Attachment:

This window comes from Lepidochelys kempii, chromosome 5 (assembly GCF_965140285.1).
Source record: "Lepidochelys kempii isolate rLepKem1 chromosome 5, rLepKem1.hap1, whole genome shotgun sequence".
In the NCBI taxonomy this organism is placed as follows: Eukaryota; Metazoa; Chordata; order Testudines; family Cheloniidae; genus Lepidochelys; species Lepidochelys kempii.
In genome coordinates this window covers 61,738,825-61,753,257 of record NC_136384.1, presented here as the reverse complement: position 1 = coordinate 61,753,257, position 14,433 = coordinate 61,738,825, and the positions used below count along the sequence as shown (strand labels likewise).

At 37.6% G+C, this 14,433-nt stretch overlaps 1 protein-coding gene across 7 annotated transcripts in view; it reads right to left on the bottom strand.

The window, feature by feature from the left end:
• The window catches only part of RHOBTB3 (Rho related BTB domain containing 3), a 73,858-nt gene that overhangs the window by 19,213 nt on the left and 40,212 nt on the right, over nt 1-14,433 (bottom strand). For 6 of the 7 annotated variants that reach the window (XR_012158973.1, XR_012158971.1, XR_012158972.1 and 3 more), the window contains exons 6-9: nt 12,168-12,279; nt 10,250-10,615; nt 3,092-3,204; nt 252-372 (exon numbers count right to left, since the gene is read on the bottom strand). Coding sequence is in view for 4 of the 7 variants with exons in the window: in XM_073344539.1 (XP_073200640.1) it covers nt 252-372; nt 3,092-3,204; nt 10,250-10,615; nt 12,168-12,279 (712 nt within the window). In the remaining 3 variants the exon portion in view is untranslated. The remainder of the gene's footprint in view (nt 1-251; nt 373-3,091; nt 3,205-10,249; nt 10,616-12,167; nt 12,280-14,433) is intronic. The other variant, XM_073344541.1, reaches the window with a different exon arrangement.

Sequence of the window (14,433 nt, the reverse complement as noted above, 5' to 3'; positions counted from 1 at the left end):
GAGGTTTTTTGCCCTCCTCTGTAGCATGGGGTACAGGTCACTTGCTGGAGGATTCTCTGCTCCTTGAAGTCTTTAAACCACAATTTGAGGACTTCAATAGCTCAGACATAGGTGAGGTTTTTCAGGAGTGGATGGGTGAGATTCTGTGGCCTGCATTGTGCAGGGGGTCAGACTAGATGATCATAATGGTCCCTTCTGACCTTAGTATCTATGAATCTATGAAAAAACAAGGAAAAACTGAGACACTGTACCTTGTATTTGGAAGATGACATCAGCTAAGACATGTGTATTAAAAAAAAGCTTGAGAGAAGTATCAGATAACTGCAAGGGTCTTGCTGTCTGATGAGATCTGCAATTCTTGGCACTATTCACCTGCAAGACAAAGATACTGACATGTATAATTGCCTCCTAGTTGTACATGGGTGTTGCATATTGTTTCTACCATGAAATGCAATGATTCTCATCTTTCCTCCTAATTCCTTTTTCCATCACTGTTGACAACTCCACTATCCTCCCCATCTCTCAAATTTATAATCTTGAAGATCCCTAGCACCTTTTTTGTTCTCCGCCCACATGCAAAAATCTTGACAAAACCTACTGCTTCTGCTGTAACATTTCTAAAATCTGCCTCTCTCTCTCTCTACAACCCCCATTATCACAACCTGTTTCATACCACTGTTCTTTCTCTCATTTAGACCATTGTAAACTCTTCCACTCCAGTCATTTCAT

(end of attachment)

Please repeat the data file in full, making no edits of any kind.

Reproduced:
This window comes from Lepidochelys kempii, chromosome 5 (assembly GCF_965140285.1).
Source record: "Lepidochelys kempii isolate rLepKem1 chromosome 5, rLepKem1.hap1, whole genome shotgun sequence".
In the NCBI taxonomy this organism is placed as follows: Eukaryota; Metazoa; Chordata; order Testudines; family Cheloniidae; genus Lepidochelys; species Lepidochelys kempii.
In genome coordinates this window covers 61,738,825-61,753,257 of record NC_136384.1, presented here as the reverse complement: position 1 = coordinate 61,753,257, position 14,433 = coordinate 61,738,825, and the positions used below count along the sequence as shown (strand labels likewise).

At 37.6% G+C, this 14,433-nt stretch overlaps 1 protein-coding gene across 7 annotated transcripts in view; it reads right to left on the bottom strand.

The window, feature by feature from the left end:
• The window catches only part of RHOBTB3 (Rho related BTB domain containing 3), a 73,858-nt gene that overhangs the window by 19,213 nt on the left and 40,212 nt on the right, over nt 1-14,433 (bottom strand). For 6 of the 7 annotated variants that reach the window (XR_012158973.1, XR_012158971.1, XR_012158972.1 and 3 more), the window contains exons 6-9: nt 12,168-12,279; nt 10,250-10,615; nt 3,092-3,204; nt 252-372 (exon numbers count right to left, since the gene is read on the bottom strand). Coding sequence is in view for 4 of the 7 variants with exons in the window: in XM_073344539.1 (XP_073200640.1) it covers nt 252-372; nt 3,092-3,204; nt 10,250-10,615; nt 12,168-12,279 (712 nt within the window). In the remaining 3 variants the exon portion in view is untranslated. The remainder of the gene's footprint in view (nt 1-251; nt 373-3,091; nt 3,205-10,249; nt 10,616-12,167; nt 12,280-14,433) is intronic. The other variant, XM_073344541.1, reaches the window with a different exon arrangement.

Sequence of the window (14,433 nt, the reverse complement as noted above, 5' to 3'; positions counted from 1 at the left end):
GAGGTTTTTTGCCCTCCTCTGTAGCATGGGGTACAGGTCACTTGCTGGAGGATTCTCTGCTCCTTGAAGTCTTTAAACCACAATTTGAGGACTTCAATAGCTCAGACATAGGTGAGGTTTTTCAGGAGTGGATGGGTGAGATTCTGTGGCCTGCATTGTGCAGGGGGTCAGACTAGATGATCATAATGGTCCCTTCTGACCTTAGTATCTATGAATCTATGAAAAAACAAGGAAAAACTGAGACACTGTACCTTGTATTTGGAAGATGACATCAGCTAAGACATGTGTATTAAAAAAAAGCTTGAGAGAAGTATCAGATAACTGCAAGGGTCTTGCTGTCTGATGAGATCTGCAATTCTTGGCACTATTCACCTGCAAGACAAAGATACTGACATGTATAATTGCCTCCTAGTTGTACATGGGTGTTGCATATTGTTTCTACCATGAAATGCAATGATTCTCATCTTTCCTCCTAATTCCTTTTTCCATCACTGTTGACAACTCCACTATCCTCCCCATCTCTCAAATTTATAATCTTGAAGATCCCTAGCACCTTTTTTGTTCTCCGCCCACATGCAAAAATCTTGACAAAACCTACTGCTTCTGCTGTAACATTTCTAAAATCTGCCTCTCTCTCTCTCTACAACCCCCATTATCACAACCTGTTTCATACCACTGTTCTTTCTCTCATTTAGACCATTGTAAACTCTTCCACTCCAGTCATTTCAT